Sunday, October 21, 2012

Miami Blues - Charles Willeford

'Miami Blues' is (I think I'm right in saying) the first of Willeford's Hoke Moseley books - it's the second one I read ('New Hope For The Dead' was the first) which could perhaps have been better organised on my part. This second meeting with Hoke Moseley has confirmed my enthusiasm for him. It's described as "A brutal, thrilling ride, Miami Blues is a classic of Florida crime fiction, revealing the sordid side of the Sunshine State' in the back blurb and that sums the book up quite accurately on one level but doesn't at all reveal the humanity that Willeford brings to his characters. 

With Hoke it's not his divorce that humanises him but his false teeth which become something of a running theme throughout the book, it's easy to relate to a man who has false teeth, and easy to like him when his actions may otherwise encourage ambivalence. Basically though Hoke is a decent man who behaves with honesty and integrity - always an encouraging thing - even if he does sometimes break the rules.

'Miami Blues' villain is another matter Freddie 'Junior' Frenger has just got out of prison in California with the advice that he ought to get out of the state if he doesn't want to end up right back in prison. It's advice he takes, stopping only to steal some credit cards and accidentally kill someone. When he reaches Miami he accidentally kills someone else - by breaking their finger - because they've annoyed him. Freddie has no morals at all and no compunction when it comes to using violence, but again Willeford makes him oddly attractive if not very likeable. Perhaps it's because it's inevitable that Freddie is going to come to a sticky end quite quickly that the reader can maintain some sympathy for him, possibly it's because he does whatever he wants and however unpleasant that is we've probably all half wished we could do it at some time or another.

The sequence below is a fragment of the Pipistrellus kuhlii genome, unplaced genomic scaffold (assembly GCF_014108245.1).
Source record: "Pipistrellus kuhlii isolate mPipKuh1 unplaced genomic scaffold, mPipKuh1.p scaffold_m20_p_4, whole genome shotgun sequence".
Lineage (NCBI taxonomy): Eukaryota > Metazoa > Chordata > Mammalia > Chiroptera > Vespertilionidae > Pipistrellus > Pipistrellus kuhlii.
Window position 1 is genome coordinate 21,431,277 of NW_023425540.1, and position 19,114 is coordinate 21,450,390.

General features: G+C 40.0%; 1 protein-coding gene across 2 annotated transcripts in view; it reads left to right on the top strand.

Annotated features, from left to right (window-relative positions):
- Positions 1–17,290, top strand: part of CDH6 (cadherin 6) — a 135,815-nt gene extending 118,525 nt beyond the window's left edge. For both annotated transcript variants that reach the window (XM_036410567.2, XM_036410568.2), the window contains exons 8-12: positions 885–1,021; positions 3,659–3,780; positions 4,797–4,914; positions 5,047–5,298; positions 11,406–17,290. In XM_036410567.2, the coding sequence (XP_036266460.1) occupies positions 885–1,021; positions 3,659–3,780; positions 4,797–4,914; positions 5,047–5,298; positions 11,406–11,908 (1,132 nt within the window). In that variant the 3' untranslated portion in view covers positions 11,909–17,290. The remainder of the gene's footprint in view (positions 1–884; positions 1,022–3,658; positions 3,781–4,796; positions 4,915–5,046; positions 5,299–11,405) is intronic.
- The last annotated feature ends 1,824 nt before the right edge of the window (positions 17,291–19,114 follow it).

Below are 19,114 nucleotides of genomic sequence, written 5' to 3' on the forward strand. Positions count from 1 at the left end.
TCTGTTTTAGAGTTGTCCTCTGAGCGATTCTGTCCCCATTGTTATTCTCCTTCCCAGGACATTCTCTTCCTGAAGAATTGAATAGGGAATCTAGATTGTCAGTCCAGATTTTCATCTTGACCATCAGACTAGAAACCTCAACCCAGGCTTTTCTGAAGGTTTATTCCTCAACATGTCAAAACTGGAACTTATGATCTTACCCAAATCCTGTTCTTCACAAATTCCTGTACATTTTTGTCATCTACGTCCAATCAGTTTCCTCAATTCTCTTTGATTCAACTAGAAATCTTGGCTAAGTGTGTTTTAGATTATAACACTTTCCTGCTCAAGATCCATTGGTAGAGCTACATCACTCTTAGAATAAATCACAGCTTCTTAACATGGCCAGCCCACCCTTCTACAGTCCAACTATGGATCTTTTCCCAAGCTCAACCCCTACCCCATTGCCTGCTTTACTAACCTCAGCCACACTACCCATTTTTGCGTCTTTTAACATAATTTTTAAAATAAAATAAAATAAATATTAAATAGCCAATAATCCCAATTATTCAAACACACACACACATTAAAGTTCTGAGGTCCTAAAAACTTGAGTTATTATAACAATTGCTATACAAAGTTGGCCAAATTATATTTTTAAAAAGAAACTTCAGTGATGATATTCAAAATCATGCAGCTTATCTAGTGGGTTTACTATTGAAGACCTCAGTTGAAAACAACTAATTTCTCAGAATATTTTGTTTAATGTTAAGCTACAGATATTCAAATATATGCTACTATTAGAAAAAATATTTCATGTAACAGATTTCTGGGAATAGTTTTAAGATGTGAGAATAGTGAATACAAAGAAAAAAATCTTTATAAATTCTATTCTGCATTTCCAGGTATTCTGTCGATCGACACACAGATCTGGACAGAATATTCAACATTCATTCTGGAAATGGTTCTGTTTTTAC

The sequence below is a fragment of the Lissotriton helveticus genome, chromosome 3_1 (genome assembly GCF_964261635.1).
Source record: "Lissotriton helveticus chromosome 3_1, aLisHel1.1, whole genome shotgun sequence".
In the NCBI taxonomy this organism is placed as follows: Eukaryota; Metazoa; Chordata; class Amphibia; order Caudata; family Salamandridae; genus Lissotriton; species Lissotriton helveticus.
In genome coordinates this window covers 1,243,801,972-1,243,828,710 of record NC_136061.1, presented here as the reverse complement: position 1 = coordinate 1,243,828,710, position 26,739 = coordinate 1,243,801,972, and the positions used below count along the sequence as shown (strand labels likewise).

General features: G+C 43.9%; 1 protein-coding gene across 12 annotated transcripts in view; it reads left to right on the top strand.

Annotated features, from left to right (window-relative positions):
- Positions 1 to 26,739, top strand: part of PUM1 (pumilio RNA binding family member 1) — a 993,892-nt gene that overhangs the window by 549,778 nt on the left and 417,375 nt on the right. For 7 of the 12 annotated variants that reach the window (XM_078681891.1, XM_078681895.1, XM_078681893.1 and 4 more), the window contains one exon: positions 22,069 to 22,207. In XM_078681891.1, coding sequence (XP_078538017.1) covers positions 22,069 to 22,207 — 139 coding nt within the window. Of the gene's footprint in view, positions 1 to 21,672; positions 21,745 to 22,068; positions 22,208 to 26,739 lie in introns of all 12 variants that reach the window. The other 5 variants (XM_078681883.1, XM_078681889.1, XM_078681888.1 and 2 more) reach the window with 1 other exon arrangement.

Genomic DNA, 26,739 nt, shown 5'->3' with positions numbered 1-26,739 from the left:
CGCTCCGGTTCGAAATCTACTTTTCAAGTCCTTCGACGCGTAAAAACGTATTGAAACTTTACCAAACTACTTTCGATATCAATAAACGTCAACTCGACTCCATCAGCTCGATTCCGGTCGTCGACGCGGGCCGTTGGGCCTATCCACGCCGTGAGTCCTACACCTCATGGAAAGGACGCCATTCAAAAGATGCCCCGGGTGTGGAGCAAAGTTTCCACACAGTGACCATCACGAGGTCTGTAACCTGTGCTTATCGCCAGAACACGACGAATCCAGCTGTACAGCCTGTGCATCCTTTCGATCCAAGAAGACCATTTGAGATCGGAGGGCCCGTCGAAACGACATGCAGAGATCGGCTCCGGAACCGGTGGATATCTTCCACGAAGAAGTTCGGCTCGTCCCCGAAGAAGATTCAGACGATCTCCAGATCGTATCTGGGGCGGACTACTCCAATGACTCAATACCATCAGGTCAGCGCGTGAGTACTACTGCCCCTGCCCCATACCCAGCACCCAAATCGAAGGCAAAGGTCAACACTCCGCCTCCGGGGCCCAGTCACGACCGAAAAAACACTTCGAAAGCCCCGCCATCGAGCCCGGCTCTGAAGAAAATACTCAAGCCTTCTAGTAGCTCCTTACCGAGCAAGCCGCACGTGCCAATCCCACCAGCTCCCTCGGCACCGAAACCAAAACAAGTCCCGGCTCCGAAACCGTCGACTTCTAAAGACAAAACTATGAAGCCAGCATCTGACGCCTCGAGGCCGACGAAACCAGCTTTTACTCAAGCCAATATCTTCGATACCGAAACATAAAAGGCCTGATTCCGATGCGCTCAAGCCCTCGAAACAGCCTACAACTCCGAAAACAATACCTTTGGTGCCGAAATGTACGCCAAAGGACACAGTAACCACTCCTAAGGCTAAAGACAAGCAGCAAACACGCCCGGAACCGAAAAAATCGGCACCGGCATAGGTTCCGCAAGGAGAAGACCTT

Freddie finds himself responsible for a hooker called Susan, she doesn't seem very bright and she's the sister of the corpse he left behind in the airport so he feels responsible for her. Susan is an interesting character - she seems to be exceptionally dim but as her story unfolds you begin to wonder... Susan went to Miami to have an abortion, it turns out that the father was her brother, who followed her to the city and forced her into prostitution. It's not then very surprising that Susan is seemingly disengaged from her surroundings. When she meets Freddy he offers her a way out - he provides her with the money to stay at home keeping house as long as she doesn't question him which for the most part suits her just fine, the last chapter though demands a re-assessment of Susan and who's been playing who.

Otherwise the pattern is much the same as it is in 'New Hope For The Dead'; a down and dirty look at Miami, lots of tangential detail, and occasionally something really shocking to pull the reader up short. It's a winning formula and I look forward to more. 

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